New York City Unveils Plan to Vaccinate Tourists

Times Square, New York, Travel Restrictions, Vaccine, Vaccination, COVID-19, coronavirus

New York City aims to start offering COVID-19 vaccination to tourists.

New York City mayor Bill de Blasio unveiled this strategy late last week. According to the mayor, the plan is to set up inoculation stations at popular New York City destinations such as Times Square, Central Park, and Brooklyn Bridge Park, offering single doses of the Johnson & Johnson vaccine.

“[It sends] a positive message to tourists: ‘Come here. It’s safe, it’s a great place to be and we’re going to take care of you,'” de Blasio said. “It’s a show of goodwill. It’s a welcome.”

While de Blasio plans to make vaccines available for tourists, vaccination won’t be mandatory.

New York City is currently awaiting state approval to put this ambitious plan into motion. As of last week, the State Health Department had not received an official plan from de Blasio—but all signs point to that plan being submitted for review soon.

“Meanwhile, we remain focused on vaccine equity and ensuring vaccine access for vulnerable New Yorkers and continue to assess the most effective use of doses as demand stabilizes,” spokesperson Jonah Bruno said (via Global News).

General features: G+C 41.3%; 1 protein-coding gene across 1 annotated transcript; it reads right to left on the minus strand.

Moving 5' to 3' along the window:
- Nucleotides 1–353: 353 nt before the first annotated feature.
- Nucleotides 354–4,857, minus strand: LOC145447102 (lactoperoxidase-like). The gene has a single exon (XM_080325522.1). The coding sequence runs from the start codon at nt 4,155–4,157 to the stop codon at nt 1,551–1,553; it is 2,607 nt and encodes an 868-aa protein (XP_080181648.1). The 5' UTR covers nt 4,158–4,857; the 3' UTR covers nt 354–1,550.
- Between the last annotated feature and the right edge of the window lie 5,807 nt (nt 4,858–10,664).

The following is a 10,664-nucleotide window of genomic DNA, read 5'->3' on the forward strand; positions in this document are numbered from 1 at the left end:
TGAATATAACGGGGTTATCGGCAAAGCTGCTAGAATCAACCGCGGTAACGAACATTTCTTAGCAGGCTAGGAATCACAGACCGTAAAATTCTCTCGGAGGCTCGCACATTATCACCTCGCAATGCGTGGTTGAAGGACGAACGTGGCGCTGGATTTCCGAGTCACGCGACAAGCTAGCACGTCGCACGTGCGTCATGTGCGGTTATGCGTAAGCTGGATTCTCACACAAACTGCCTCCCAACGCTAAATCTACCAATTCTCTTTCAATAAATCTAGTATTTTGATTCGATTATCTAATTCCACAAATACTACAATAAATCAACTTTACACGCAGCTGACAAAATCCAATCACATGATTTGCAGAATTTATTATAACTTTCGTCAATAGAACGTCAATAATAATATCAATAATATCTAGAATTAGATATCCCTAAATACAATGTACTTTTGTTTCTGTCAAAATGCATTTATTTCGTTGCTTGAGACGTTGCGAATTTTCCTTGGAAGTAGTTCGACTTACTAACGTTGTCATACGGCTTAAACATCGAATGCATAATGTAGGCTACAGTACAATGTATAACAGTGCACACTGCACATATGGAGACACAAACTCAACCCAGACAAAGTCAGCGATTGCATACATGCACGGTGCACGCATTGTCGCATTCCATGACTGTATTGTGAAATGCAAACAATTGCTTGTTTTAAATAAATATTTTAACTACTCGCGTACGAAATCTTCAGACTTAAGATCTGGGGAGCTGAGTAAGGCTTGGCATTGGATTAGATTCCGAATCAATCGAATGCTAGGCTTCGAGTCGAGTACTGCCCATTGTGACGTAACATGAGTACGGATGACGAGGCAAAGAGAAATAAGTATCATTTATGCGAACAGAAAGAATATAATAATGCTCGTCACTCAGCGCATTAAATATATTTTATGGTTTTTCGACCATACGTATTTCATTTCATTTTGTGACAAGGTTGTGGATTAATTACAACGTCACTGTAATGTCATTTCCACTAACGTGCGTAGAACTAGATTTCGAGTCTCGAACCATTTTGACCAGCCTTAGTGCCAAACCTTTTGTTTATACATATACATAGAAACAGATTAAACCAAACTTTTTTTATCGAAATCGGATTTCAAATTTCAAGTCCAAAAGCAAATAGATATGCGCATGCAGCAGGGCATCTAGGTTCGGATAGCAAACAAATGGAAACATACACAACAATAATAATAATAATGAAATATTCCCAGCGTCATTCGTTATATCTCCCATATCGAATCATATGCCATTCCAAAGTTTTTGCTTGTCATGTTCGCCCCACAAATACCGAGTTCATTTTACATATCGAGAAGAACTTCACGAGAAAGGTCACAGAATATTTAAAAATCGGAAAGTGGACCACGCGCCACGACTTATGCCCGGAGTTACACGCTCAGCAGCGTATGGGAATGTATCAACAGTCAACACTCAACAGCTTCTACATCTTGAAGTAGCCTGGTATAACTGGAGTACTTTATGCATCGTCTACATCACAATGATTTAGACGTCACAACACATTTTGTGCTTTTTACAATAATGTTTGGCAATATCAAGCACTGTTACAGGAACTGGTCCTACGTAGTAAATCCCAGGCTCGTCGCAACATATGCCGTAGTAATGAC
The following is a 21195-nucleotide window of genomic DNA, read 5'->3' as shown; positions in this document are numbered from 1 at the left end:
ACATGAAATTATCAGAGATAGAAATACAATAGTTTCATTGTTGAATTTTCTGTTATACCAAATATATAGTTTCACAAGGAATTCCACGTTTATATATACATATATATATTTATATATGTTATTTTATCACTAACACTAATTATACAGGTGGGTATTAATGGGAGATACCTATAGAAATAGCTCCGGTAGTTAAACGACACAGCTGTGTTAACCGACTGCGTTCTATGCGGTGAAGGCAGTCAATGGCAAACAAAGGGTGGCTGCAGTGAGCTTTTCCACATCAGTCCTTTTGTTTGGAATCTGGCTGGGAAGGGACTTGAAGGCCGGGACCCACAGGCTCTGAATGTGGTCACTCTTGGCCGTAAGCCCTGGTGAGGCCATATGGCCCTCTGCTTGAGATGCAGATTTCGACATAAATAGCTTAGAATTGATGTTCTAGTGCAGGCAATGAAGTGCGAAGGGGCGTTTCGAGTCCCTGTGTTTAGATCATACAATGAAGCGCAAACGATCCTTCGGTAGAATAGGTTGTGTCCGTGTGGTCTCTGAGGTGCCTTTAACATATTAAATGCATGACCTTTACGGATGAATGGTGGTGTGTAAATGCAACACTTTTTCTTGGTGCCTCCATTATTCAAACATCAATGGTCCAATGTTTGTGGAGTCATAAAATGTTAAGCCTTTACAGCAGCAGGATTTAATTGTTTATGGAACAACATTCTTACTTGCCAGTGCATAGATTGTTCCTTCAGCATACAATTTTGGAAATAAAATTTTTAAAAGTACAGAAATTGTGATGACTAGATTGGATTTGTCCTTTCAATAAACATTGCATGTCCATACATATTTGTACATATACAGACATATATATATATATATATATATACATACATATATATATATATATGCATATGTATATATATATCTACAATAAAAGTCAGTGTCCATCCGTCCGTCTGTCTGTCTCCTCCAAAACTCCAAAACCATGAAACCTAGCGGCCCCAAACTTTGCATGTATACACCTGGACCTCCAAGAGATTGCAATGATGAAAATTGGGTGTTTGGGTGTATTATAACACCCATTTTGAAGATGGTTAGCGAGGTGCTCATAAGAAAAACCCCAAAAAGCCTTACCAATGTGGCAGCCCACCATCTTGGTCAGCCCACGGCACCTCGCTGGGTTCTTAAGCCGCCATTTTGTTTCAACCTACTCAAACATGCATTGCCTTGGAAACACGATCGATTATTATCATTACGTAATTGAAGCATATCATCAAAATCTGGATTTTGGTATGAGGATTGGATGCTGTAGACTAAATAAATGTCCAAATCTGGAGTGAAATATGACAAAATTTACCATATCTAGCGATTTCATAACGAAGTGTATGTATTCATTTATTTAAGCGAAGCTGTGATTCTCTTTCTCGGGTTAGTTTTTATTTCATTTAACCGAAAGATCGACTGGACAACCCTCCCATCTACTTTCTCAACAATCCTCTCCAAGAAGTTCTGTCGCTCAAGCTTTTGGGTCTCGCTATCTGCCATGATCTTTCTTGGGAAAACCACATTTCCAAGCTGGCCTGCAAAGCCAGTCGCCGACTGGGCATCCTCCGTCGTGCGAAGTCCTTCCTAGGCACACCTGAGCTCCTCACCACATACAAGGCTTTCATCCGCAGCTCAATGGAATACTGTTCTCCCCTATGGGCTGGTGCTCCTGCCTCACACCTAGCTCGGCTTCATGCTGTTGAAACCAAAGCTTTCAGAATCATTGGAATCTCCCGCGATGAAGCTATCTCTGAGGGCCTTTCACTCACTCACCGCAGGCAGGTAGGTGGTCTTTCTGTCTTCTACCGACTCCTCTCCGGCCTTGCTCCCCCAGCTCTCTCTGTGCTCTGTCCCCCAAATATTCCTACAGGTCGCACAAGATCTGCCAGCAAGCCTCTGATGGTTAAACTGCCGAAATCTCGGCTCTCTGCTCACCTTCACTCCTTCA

New York City is currently in the midst of reopening and removing all COVID-19 related restrictions. According to de Blasio, the hope is that the city will return to something resembling pre-pandemic normality by July 1.

New York City is not the first region to float the idea of vaccinating tourists. Last month, the government of the Maldives laid out a similar plan. The Maldives’ plan is nicknamed “3V”, for “Visit, Vaccinate, Vacation.”

“The main idea of tourism being open is to provide a reasonably safe tourism with minimum inconvenience,” Maldivian Tourism Minister Abdulla Mausoom told CNBC. “So once the country gets vaccinated, then we will move on to ‘3V’ tourism.

“We have got enough supply for the local population, the resident population, so once that is done … we will have enough.”

If the Maldives and New York City successfully implement this strategy, it’s likely we’ll see even more tourism-reliant destinations follow suit.

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